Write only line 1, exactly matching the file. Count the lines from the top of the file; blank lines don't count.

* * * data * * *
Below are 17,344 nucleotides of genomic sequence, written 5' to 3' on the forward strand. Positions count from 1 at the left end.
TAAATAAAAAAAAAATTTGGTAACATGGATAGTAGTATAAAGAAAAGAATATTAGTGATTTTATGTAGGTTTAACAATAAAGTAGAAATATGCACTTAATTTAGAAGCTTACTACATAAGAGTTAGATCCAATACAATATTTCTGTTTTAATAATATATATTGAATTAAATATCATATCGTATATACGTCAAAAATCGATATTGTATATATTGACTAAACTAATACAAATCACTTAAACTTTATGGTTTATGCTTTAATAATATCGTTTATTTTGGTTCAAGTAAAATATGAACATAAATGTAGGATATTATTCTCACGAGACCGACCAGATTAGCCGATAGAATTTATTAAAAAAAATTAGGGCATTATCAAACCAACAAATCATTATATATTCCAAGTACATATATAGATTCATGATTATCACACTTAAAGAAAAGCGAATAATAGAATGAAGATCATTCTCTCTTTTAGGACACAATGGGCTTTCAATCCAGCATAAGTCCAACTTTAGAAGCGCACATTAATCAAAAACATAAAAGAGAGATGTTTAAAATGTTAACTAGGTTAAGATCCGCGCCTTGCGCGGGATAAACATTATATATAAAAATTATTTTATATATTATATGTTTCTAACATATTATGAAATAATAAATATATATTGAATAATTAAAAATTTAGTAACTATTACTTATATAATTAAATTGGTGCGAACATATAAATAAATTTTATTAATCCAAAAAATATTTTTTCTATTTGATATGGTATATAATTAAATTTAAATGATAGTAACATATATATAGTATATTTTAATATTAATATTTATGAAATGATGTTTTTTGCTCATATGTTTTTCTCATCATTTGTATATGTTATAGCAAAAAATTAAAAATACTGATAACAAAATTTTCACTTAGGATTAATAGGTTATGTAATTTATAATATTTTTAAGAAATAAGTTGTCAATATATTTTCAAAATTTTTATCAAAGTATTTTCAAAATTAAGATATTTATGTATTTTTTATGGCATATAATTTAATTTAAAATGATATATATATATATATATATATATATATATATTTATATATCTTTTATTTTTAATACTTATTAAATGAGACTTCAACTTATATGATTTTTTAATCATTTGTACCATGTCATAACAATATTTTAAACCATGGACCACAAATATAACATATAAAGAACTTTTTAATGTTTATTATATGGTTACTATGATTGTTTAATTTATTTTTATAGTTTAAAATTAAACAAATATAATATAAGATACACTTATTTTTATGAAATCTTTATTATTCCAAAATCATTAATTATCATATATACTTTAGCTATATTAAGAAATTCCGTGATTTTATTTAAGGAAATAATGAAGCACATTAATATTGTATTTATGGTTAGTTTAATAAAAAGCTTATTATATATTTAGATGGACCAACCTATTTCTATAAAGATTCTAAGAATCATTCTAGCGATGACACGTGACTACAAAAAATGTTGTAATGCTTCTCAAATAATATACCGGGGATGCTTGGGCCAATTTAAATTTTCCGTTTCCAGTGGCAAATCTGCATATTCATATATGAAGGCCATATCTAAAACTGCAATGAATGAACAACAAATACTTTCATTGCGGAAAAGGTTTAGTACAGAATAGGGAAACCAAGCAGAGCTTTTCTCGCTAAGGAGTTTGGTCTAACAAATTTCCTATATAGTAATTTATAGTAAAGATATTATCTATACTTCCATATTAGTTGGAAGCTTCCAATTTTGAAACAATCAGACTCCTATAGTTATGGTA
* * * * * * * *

Below are 17,344 nucleotides of genomic sequence, written 5' to 3' on the forward strand. Positions count from 1 at the left end.